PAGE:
Nizami and The Nation also stand accused this month of endangering the life of Wall Street Journal South Asia correspondent Matthew Rosenberg, after publishing a front-page article Nov. 5 accusing him of being an agent for the CIA, Blackwater, and as having ties to the Mossad, the famous Israeli intelligence agency.

Sourced to one anonymous “official of a law enforcement agency,” the article sought to portray Rosenberg’s meetings with various officials and travel around the region as evidence he was something other than a regular journalist doing his job.

The Rosenberg article prompted the leaders of 21 top international journalism organizations to write to the government of Pakistan asking for protection for foreign journalists placed in danger by such unsupported accusations. The Journal‘s Daniel Pearl was killed in Pakistan in 2002.

“We strongly support press freedoms across the world. But this irresponsible article endangered the life of one journalist and could imperil others,” the letter stated. “It is particularly upsetting that this threat has come from among our own colleagues.”

Wall Street Journal managing editor Robert Thompson also sent a separate letter to Nizami and The Nation‘s Shireen Mazari defending Rosenberg’s status as a well-respected, objective reporter and demanding a retraction.

“Our profession has been done a great disservice by the utterly baseless article,” Thompson wrote. “At present, your paper is guilty of spreading falsehoods, but it could ultimately be complicit in a far greater tragedy unless this wrong is corrected.”

Pakistan Media Watch, a blog covering the missteps of Pakistani media outlets, has ongoing coverage of the Rosenberg scandal and other abuses by The Nation.

Author Ahmed Rashid explained in a recent article on the BBC Web site that elements of the Pakistani press are dedicated to toppling the Zadari government or stirring controversy by airing conspiracy theories while ignoring serious news events.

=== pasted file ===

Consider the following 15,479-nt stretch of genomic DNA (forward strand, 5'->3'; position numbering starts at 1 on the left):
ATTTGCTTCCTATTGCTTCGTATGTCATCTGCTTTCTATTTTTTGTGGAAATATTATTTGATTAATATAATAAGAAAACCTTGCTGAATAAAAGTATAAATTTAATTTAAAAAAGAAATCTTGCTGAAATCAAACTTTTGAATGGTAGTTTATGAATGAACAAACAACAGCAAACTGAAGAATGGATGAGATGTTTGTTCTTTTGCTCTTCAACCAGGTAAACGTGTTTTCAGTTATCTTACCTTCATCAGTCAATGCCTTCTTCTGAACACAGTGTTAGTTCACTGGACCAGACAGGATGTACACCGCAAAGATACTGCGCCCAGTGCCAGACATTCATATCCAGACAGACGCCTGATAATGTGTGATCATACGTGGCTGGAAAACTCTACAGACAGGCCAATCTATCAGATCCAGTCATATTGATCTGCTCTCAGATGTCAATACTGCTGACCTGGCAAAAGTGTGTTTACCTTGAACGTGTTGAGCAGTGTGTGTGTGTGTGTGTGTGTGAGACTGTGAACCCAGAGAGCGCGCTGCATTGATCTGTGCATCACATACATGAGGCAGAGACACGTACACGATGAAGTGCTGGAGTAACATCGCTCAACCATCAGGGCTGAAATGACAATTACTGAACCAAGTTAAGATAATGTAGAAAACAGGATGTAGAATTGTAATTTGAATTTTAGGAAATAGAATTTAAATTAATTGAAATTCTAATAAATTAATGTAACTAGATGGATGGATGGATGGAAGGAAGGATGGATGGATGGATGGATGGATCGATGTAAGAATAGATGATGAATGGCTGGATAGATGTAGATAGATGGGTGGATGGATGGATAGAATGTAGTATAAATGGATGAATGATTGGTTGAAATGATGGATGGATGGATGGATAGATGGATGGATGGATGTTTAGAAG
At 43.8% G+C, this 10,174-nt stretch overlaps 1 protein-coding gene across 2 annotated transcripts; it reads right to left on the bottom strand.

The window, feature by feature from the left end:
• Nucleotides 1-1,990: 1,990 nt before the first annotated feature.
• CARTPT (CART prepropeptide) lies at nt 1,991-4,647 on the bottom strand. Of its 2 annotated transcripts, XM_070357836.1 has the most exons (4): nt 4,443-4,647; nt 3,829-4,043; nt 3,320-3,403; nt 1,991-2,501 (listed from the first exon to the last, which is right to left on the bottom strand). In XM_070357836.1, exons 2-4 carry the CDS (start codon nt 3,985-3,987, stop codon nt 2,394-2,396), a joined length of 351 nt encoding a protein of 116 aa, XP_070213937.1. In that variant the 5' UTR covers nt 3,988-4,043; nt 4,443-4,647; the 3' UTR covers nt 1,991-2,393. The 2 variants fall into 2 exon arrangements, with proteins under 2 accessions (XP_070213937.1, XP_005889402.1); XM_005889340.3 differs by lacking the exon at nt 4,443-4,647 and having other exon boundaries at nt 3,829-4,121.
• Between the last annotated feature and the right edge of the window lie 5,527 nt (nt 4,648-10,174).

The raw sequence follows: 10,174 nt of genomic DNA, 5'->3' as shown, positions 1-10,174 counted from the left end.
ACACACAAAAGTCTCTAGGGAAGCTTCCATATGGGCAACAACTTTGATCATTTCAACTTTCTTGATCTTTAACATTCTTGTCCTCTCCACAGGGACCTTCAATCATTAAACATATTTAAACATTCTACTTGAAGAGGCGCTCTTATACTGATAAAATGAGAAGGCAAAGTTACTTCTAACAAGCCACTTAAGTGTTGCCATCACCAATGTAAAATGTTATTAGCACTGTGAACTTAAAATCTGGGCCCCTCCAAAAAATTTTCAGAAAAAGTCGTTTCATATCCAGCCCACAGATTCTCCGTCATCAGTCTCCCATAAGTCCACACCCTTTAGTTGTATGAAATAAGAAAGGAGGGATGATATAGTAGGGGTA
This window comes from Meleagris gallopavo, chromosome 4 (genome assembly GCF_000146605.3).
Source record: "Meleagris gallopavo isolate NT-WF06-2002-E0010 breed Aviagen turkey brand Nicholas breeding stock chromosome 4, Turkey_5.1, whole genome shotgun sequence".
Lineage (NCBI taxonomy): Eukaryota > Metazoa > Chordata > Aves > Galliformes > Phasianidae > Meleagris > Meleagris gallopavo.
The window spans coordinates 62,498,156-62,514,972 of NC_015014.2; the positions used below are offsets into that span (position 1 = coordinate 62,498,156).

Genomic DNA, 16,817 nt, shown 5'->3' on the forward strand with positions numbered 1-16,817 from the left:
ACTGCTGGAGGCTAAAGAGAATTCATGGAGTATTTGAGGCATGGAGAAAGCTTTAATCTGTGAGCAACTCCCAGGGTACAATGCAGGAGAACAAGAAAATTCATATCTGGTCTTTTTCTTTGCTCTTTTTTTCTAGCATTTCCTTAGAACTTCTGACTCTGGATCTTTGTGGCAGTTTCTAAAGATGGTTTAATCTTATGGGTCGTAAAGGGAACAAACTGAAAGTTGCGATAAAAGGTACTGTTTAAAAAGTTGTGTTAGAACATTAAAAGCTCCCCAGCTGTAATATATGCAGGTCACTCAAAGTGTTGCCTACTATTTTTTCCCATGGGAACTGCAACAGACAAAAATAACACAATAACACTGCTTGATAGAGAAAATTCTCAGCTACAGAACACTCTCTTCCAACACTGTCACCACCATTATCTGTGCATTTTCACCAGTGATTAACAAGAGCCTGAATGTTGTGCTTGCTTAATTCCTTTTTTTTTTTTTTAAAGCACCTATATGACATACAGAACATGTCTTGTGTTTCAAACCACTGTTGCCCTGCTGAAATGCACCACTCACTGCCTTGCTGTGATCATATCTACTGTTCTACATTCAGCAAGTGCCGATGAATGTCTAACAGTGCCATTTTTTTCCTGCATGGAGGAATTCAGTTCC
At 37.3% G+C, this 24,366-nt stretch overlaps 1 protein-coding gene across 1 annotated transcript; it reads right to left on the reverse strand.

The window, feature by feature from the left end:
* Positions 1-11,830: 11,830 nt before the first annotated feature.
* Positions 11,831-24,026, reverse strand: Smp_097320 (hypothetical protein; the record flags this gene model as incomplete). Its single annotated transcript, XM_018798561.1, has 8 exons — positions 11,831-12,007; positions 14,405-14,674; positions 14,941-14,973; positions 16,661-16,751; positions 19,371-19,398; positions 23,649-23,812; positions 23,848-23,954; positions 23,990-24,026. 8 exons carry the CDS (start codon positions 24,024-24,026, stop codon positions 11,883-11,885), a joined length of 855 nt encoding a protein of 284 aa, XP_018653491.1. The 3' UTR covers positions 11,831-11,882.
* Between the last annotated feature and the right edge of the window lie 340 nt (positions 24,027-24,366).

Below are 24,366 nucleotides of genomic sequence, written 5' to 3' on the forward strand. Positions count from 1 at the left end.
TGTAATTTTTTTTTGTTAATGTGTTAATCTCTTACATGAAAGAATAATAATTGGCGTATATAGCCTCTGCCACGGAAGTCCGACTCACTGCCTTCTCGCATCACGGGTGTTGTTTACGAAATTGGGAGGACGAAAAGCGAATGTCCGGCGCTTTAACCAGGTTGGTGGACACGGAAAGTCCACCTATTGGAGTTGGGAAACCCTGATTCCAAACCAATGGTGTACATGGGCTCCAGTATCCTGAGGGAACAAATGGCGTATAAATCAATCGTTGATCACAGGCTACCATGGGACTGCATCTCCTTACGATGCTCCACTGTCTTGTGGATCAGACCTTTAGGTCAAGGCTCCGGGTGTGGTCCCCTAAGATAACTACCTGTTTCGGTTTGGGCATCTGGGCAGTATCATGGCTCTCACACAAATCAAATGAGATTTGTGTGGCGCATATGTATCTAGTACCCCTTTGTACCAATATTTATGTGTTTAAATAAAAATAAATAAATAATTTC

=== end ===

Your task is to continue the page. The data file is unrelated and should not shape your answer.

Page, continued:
“Pakistan is going through a multi-dimensional series of crises and a collapse of public confidence in the state. Suicide bombers strike almost daily and the economic meltdown just seems to get worse. But this is rarely apparent in the media,” Rashid wrote.

“The campaign waged by some politicians and parts of the media — with underlying pressure from the army — is all about trying to build public opinion to make Mr Zardari’s tenure untenable.”

Josh Rogin covers national security and foreign policy and writes the daily Web column The Cable. His column appears bi-weekly in the print edition of The Washington Post. He can be reached for comments or tips at josh.rogin@foreignpolicy.com.

Previously, Josh covered defense and foreign policy as a staff writer for Congressional Quarterly, writing extensively on Iraq, Afghanistan, Guantánamo Bay, U.S.-Asia relations, defense budgeting and appropriations, and the defense lobbying and contracting industries. Prior to that, he covered military modernization, cyber warfare, space, and missile defense for Federal Computer Week Magazine. He has also served as Pentagon Staff Reporter for the Asahi Shimbun, Japan's leading daily newspaper, in its Washington, D.C., bureau, where he reported on U.S.-Japan relations, Chinese military modernization, the North Korean nuclear crisis, and more.

A graduate of George Washington University's Elliott School of International Affairs, Josh lived in Yokohama, Japan, and studied at Tokyo's Sophia University. He speaks conversational Japanese and has reported from the region. He has also worked at the House International Relations Committee, the Embassy of Japan, and the Brookings Institution.

Josh's reporting has been featured on CNN, MSNBC, C-Span, CBS, ABC, NPR, WTOP, and several other outlets. He was a 2008-2009 National Press Foundation's Paul Miller Washington Reporting Fellow, 2009 military reporting fellow with the Knight Center for Specialized Journalism and the 2011 recipient of the InterAction Award for Excellence in International Reporting. He hails from Philadelphia and lives in Washington, D.C. Twitter: @joshrogin